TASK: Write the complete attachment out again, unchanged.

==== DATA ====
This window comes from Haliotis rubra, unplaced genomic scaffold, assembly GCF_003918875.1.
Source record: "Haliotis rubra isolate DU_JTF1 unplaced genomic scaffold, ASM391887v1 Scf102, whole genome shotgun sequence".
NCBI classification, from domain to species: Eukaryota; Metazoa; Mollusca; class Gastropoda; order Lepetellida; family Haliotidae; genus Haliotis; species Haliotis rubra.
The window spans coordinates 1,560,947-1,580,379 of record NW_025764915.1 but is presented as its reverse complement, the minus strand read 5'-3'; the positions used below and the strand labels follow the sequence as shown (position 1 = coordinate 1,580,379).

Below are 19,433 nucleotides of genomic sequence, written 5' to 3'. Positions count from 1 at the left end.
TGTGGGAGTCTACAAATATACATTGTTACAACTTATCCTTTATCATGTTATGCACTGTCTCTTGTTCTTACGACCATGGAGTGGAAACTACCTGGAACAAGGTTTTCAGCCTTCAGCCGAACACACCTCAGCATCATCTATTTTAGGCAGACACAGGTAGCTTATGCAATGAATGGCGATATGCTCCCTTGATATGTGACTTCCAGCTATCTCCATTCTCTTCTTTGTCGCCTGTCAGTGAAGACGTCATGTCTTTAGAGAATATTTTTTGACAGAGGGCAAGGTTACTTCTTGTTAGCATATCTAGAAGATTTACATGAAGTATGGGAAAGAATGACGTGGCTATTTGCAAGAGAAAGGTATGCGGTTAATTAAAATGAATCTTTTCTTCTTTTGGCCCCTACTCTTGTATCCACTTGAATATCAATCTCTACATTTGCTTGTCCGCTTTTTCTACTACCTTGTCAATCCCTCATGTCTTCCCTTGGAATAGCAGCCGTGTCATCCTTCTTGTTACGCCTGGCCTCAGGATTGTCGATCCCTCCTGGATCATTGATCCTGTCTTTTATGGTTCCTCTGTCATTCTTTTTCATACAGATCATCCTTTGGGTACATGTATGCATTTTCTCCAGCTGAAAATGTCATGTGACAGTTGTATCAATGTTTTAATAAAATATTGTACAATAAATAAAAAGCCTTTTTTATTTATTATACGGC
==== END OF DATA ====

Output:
This window comes from Haliotis rubra, unplaced genomic scaffold, assembly GCF_003918875.1.
Source record: "Haliotis rubra isolate DU_JTF1 unplaced genomic scaffold, ASM391887v1 Scf102, whole genome shotgun sequence".
NCBI classification, from domain to species: Eukaryota; Metazoa; Mollusca; class Gastropoda; order Lepetellida; family Haliotidae; genus Haliotis; species Haliotis rubra.
The window spans coordinates 1,560,947-1,580,379 of record NW_025764915.1 but is presented as its reverse complement, the minus strand read 5'-3'; the positions used below and the strand labels follow the sequence as shown (position 1 = coordinate 1,580,379).

Below are 19,433 nucleotides of genomic sequence, written 5' to 3'. Positions count from 1 at the left end.
TGTGGGAGTCTACAAATATACATTGTTACAACTTATCCTTTATCATGTTATGCACTGTCTCTTGTTCTTACGACCATGGAGTGGAAACTACCTGGAACAAGGTTTTCAGCCTTCAGCCGAACACACCTCAGCATCATCTATTTTAGGCAGACACAGGTAGCTTATGCAATGAATGGCGATATGCTCCCTTGATATGTGACTTCCAGCTATCTCCATTCTCTTCTTTGTCGCCTGTCAGTGAAGACGTCATGTCTTTAGAGAATATTTTTTGACAGAGGGCAAGGTTACTTCTTGTTAGCATATCTAGAAGATTTACATGAAGTATGGGAAAGAATGACGTGGCTATTTGCAAGAGAAAGGTATGCGGTTAATTAAAATGAATCTTTTCTTCTTTTGGCCCCTACTCTTGTATCCACTTGAATATCAATCTCTACATTTGCTTGTCCGCTTTTTCTACTACCTTGTCAATCCCTCATGTCTTCCCTTGGAATAGCAGCCGTGTCATCCTTCTTGTTACGCCTGGCCTCAGGATTGTCGATCCCTCCTGGATCATTGATCCTGTCTTTTATGGTTCCTCTGTCATTCTTTTTCATACAGATCATCCTTTGGGTACATGTATGCATTTTCTCCAGCTGAAAATGTCATGTGACAGTTGTATCAATGTTTTAATAAAATATTGTACAATAAATAAAAAGCCTTTTTTATTTATTATACGGC